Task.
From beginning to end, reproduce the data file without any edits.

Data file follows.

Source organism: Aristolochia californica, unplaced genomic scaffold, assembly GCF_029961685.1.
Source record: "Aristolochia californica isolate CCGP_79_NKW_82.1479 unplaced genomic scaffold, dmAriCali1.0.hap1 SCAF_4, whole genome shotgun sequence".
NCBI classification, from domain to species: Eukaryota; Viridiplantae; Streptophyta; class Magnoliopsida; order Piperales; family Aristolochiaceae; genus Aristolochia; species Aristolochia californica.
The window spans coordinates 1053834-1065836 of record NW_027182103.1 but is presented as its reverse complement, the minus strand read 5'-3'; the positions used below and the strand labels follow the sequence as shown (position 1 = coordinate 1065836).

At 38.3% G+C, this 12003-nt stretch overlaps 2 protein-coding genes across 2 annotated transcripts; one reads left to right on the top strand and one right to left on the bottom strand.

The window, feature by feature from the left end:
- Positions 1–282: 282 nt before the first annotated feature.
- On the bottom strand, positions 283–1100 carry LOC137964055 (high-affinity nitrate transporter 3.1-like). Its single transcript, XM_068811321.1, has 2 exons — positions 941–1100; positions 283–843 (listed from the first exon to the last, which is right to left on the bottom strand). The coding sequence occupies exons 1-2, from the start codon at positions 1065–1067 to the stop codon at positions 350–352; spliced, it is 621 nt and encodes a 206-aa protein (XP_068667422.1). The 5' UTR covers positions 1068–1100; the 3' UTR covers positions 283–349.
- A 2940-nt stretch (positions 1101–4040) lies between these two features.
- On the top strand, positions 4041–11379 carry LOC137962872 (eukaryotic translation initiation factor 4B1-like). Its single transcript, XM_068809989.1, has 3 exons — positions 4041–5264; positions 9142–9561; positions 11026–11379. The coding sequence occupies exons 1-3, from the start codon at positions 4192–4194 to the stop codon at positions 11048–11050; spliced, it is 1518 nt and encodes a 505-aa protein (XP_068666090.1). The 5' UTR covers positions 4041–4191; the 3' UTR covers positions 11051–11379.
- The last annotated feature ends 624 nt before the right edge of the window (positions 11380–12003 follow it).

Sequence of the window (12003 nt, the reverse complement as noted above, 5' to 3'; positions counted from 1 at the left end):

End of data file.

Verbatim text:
Source organism: Aristolochia californica, unplaced genomic scaffold, assembly GCF_029961685.1.
Source record: "Aristolochia californica isolate CCGP_79_NKW_82.1479 unplaced genomic scaffold, dmAriCali1.0.hap1 SCAF_4, whole genome shotgun sequence".
NCBI classification, from domain to species: Eukaryota; Viridiplantae; Streptophyta; class Magnoliopsida; order Piperales; family Aristolochiaceae; genus Aristolochia; species Aristolochia californica.
The window spans coordinates 1053834-1065836 of record NW_027182103.1 but is presented as its reverse complement, the minus strand read 5'-3'; the positions used below and the strand labels follow the sequence as shown (position 1 = coordinate 1065836).

At 38.3% G+C, this 12003-nt stretch overlaps 2 protein-coding genes across 2 annotated transcripts; one reads left to right on the top strand and one right to left on the bottom strand.

The window, feature by feature from the left end:
- Positions 1–282: 282 nt before the first annotated feature.
- On the bottom strand, positions 283–1100 carry LOC137964055 (high-affinity nitrate transporter 3.1-like). Its single transcript, XM_068811321.1, has 2 exons — positions 941–1100; positions 283–843 (listed from the first exon to the last, which is right to left on the bottom strand). The coding sequence occupies exons 1-2, from the start codon at positions 1065–1067 to the stop codon at positions 350–352; spliced, it is 621 nt and encodes a 206-aa protein (XP_068667422.1). The 5' UTR covers positions 1068–1100; the 3' UTR covers positions 283–349.
- A 2940-nt stretch (positions 1101–4040) lies between these two features.
- On the top strand, positions 4041–11379 carry LOC137962872 (eukaryotic translation initiation factor 4B1-like). Its single transcript, XM_068809989.1, has 3 exons — positions 4041–5264; positions 9142–9561; positions 11026–11379. The coding sequence occupies exons 1-3, from the start codon at positions 4192–4194 to the stop codon at positions 11048–11050; spliced, it is 1518 nt and encodes a 505-aa protein (XP_068666090.1). The 5' UTR covers positions 4041–4191; the 3' UTR covers positions 11051–11379.
- The last annotated feature ends 624 nt before the right edge of the window (positions 11380–12003 follow it).

Sequence of the window (12003 nt, the reverse complement as noted above, 5' to 3'; positions counted from 1 at the left end):